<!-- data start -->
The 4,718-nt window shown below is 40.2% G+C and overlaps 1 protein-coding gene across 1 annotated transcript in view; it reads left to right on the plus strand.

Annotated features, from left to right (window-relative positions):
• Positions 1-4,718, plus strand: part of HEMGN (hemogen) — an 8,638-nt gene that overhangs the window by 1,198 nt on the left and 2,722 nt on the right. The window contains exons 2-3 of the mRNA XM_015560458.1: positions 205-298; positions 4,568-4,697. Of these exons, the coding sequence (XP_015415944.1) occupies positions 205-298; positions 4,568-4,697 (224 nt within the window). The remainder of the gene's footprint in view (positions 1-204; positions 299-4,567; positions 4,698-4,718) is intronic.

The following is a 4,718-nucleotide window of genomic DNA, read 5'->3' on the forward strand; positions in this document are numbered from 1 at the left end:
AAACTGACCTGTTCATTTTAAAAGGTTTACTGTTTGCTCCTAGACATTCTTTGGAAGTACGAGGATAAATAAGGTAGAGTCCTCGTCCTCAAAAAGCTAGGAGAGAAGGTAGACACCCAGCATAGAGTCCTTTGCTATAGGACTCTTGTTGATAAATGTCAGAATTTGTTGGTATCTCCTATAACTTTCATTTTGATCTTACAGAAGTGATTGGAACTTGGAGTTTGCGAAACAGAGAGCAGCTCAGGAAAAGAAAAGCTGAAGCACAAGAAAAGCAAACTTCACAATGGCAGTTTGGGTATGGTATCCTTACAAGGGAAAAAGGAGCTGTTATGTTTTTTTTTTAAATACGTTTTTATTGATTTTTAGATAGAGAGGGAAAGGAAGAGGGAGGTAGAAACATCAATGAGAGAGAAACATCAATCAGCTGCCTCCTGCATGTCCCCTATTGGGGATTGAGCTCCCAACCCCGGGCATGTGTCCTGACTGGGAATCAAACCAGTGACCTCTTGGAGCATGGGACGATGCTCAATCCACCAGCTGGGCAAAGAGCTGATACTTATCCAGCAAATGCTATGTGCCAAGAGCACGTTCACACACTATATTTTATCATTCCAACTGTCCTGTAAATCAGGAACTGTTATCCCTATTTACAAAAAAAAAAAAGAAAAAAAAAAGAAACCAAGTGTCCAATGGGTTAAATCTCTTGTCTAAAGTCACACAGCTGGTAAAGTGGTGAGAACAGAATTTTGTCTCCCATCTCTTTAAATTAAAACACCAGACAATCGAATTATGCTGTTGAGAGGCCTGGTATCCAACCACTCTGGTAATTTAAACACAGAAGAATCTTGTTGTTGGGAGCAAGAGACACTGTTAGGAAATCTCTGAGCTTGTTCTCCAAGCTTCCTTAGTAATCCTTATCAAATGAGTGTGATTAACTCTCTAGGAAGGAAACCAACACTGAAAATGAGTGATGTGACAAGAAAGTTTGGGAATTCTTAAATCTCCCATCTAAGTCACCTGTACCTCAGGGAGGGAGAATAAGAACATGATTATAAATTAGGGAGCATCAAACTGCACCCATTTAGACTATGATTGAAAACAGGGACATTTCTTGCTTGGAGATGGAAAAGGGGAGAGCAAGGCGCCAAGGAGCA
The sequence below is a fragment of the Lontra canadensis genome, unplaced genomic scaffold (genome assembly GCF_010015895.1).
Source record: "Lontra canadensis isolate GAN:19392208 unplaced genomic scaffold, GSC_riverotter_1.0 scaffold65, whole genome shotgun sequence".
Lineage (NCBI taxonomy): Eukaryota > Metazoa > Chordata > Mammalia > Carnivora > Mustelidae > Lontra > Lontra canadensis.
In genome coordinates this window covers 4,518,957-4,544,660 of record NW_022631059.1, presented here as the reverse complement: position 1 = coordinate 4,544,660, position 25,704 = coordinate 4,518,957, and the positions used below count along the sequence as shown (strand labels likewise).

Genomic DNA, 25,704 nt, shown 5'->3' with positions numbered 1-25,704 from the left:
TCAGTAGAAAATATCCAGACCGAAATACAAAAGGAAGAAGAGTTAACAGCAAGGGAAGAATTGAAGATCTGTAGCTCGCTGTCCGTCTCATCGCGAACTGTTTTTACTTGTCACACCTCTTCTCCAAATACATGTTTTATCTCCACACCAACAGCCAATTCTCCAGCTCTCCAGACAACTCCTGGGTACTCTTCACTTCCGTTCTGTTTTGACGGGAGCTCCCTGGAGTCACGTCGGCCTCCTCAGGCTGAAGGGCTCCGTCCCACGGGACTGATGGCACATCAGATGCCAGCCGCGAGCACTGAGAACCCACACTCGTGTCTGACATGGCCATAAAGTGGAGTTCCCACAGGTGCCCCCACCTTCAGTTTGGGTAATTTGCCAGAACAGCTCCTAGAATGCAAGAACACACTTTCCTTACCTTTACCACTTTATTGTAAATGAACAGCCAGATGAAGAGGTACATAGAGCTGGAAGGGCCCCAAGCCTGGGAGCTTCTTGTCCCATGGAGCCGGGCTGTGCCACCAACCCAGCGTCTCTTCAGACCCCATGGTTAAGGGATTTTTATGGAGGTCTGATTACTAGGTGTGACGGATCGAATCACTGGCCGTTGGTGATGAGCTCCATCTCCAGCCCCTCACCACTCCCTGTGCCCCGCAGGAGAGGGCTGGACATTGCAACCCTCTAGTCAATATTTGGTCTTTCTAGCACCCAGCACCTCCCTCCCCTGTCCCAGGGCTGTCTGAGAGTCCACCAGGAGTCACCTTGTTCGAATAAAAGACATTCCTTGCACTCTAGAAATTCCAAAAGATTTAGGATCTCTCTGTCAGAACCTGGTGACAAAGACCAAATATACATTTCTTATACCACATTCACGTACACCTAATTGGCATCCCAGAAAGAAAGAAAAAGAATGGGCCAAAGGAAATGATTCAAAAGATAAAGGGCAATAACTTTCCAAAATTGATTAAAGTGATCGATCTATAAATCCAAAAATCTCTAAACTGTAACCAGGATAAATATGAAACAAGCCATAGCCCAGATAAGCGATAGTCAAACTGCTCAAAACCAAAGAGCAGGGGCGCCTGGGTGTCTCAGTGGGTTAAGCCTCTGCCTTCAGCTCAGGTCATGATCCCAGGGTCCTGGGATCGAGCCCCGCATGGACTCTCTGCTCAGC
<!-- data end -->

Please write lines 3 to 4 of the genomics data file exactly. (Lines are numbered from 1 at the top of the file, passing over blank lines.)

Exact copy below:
• Positions 1-4,718, plus strand: part of HEMGN (hemogen) — an 8,638-nt gene that overhangs the window by 1,198 nt on the left and 2,722 nt on the right. The window contains exons 2-3 of the mRNA XM_015560458.1: positions 205-298; positions 4,568-4,697. Of these exons, the coding sequence (XP_015415944.1) occupies positions 205-298; positions 4,568-4,697 (224 nt within the window). The remainder of the gene's footprint in view (positions 1-204; positions 299-4,567; positions 4,698-4,718) is intronic.

The following is a 4,718-nucleotide window of genomic DNA, read 5'->3' on the forward strand; positions in this document are numbered from 1 at the left end: